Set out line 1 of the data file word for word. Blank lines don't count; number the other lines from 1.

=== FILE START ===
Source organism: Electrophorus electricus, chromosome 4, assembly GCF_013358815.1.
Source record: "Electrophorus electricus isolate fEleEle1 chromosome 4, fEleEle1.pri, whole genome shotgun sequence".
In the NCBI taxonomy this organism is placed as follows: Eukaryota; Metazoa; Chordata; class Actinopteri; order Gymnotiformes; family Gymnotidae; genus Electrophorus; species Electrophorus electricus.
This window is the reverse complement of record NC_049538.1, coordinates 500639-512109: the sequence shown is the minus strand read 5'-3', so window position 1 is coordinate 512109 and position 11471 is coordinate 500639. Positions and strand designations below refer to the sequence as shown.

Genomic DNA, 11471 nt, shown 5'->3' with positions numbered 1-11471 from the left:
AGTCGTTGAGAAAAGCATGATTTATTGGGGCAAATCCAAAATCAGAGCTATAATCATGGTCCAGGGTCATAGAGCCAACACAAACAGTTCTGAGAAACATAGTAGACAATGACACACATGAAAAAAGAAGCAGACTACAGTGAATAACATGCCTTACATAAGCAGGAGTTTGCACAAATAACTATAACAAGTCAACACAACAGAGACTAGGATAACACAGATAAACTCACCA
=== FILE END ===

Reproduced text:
Source organism: Electrophorus electricus, chromosome 4, assembly GCF_013358815.1.